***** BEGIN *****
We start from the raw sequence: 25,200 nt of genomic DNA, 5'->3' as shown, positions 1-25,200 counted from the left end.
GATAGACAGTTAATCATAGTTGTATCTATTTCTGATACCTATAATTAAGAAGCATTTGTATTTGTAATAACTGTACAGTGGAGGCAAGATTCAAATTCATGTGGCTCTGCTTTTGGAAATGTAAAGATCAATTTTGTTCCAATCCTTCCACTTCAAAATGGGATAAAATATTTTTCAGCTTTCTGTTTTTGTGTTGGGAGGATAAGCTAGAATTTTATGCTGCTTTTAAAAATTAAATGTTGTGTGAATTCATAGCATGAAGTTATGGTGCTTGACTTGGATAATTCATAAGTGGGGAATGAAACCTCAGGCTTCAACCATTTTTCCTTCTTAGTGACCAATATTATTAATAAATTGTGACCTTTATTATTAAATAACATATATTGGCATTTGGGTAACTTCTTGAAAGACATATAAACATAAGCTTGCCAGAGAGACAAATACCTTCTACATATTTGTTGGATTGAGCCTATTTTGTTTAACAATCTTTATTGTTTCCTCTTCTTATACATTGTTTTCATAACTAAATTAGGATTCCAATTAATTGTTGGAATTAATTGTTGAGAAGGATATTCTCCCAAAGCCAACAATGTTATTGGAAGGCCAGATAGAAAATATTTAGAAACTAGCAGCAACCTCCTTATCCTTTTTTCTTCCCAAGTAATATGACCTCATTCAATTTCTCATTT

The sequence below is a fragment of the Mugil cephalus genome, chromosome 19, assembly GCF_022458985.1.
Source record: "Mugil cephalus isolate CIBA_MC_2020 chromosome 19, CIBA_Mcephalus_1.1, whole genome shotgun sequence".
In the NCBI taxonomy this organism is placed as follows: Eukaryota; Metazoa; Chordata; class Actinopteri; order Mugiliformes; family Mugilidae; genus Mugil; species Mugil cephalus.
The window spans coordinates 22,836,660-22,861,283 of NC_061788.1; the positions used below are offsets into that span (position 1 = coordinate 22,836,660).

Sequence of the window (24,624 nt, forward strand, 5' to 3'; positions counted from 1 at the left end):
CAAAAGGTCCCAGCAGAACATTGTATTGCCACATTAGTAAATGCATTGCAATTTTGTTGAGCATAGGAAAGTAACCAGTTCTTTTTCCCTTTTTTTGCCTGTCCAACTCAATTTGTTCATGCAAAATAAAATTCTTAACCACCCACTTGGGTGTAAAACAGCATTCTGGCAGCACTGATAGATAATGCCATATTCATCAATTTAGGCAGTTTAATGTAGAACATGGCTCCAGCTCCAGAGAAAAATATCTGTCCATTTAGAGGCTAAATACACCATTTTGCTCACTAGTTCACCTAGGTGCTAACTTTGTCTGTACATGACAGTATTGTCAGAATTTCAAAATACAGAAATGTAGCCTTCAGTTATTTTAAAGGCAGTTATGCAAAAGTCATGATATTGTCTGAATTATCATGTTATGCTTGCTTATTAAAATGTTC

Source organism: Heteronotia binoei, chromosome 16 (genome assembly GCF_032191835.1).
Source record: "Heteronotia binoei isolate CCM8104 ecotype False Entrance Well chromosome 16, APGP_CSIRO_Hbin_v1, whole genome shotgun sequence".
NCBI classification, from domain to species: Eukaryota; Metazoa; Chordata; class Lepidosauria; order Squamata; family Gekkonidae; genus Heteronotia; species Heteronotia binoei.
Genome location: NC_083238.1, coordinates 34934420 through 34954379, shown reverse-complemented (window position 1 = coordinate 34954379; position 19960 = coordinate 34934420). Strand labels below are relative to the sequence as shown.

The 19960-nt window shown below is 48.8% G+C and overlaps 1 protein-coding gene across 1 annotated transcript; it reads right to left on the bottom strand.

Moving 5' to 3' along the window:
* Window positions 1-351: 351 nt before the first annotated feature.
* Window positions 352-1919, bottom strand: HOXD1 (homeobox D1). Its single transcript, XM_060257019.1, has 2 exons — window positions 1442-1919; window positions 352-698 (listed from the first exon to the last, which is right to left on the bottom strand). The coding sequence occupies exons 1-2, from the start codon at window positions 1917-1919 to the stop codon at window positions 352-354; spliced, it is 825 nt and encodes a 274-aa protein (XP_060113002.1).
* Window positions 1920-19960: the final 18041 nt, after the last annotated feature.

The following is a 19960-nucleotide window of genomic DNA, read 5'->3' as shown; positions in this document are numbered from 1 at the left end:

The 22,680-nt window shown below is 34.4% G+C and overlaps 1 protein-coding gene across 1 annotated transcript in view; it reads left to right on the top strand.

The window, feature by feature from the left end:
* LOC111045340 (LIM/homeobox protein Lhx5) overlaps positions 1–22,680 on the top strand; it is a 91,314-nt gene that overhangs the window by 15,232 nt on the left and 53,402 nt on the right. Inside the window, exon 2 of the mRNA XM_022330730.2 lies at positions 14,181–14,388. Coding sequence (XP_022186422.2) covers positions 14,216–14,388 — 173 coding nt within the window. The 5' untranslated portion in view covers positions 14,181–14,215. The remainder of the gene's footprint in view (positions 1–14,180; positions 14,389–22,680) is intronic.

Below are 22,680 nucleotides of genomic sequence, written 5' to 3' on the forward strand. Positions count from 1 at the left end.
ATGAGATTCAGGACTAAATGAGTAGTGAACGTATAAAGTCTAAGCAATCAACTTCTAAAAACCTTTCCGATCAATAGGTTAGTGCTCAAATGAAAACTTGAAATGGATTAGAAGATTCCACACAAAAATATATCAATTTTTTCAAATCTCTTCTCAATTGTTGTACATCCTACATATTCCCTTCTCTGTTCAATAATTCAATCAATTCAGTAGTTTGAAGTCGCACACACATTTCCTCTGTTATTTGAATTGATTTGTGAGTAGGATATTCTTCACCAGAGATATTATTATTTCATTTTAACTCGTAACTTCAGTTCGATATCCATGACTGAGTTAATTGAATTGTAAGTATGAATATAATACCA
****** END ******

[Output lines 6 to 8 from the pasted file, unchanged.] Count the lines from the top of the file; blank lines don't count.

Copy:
The window spans coordinates 22,836,660-22,861,283 of NC_061788.1; the positions used below are offsets into that span (position 1 = coordinate 22,836,660).

Sequence of the window (24,624 nt, forward strand, 5' to 3'; positions counted from 1 at the left end):
CAAAAGGTCCCAGCAGAACATTGTATTGCCACATTAGTAAATGCATTGCAATTTTGTTGAGCATAGGAAAGTAACCAGTTCTTTTTCCCTTTTTTTGCCTGTCCAACTCAATTTGTTCATGCAAAATAAAATTCTTAACCACCCACTTGGGTGTAAAACAGCATTCTGGCAGCACTGATAGATAATGCCATATTCATCAATTTAGGCAGTTTAATGTAGAACATGGCTCCAGCTCCAGAGAAAAATATCTGTCCATTTAGAGGCTAAATACACCATTTTGCTCACTAGTTCACCTAGGTGCTAACTTTGTCTGTACATGACAGTATTGTCAGAATTTCAAAATACAGAAATGTAGCCTTCAGTTATTTTAAAGGCAGTTATGCAAAAGTCATGATATTGTCTGAATTATCATGTTATGCTTGCTTATTAAAATGTTC